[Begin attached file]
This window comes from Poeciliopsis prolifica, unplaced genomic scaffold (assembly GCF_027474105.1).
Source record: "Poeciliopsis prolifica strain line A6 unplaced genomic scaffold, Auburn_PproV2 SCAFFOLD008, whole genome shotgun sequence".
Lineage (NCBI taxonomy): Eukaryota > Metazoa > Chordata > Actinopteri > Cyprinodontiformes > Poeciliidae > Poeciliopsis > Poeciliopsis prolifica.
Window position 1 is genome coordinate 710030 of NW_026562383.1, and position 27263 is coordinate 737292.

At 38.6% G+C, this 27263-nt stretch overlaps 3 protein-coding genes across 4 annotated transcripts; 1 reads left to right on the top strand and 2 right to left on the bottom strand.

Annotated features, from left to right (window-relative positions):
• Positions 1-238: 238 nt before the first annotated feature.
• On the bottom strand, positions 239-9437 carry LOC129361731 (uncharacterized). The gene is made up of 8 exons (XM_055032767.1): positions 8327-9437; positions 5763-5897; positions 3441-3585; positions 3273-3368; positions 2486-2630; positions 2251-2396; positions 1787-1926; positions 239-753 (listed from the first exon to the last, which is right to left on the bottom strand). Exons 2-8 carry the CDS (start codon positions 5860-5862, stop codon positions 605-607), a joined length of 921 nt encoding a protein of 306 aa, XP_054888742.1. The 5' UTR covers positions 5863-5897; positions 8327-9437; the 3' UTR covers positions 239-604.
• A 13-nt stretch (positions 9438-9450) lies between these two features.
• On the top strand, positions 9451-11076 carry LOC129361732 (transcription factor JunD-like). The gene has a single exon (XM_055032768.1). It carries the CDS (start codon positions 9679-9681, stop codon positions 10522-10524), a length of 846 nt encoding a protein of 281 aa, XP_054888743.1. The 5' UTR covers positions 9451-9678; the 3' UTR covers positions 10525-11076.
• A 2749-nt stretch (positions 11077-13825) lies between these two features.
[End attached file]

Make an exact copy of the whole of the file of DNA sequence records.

This window comes from Poeciliopsis prolifica, unplaced genomic scaffold (assembly GCF_027474105.1).
Source record: "Poeciliopsis prolifica strain line A6 unplaced genomic scaffold, Auburn_PproV2 SCAFFOLD008, whole genome shotgun sequence".
Lineage (NCBI taxonomy): Eukaryota > Metazoa > Chordata > Actinopteri > Cyprinodontiformes > Poeciliidae > Poeciliopsis > Poeciliopsis prolifica.
Window position 1 is genome coordinate 710030 of NW_026562383.1, and position 27263 is coordinate 737292.

At 38.6% G+C, this 27263-nt stretch overlaps 3 protein-coding genes across 4 annotated transcripts; 1 reads left to right on the top strand and 2 right to left on the bottom strand.

Annotated features, from left to right (window-relative positions):
• Positions 1-238: 238 nt before the first annotated feature.
• On the bottom strand, positions 239-9437 carry LOC129361731 (uncharacterized). The gene is made up of 8 exons (XM_055032767.1): positions 8327-9437; positions 5763-5897; positions 3441-3585; positions 3273-3368; positions 2486-2630; positions 2251-2396; positions 1787-1926; positions 239-753 (listed from the first exon to the last, which is right to left on the bottom strand). Exons 2-8 carry the CDS (start codon positions 5860-5862, stop codon positions 605-607), a joined length of 921 nt encoding a protein of 306 aa, XP_054888742.1. The 5' UTR covers positions 5863-5897; positions 8327-9437; the 3' UTR covers positions 239-604.
• A 13-nt stretch (positions 9438-9450) lies between these two features.
• On the top strand, positions 9451-11076 carry LOC129361732 (transcription factor JunD-like). The gene has a single exon (XM_055032768.1). It carries the CDS (start codon positions 9679-9681, stop codon positions 10522-10524), a length of 846 nt encoding a protein of 281 aa, XP_054888743.1. The 5' UTR covers positions 9451-9678; the 3' UTR covers positions 10525-11076.
• A 2749-nt stretch (positions 11077-13825) lies between these two features.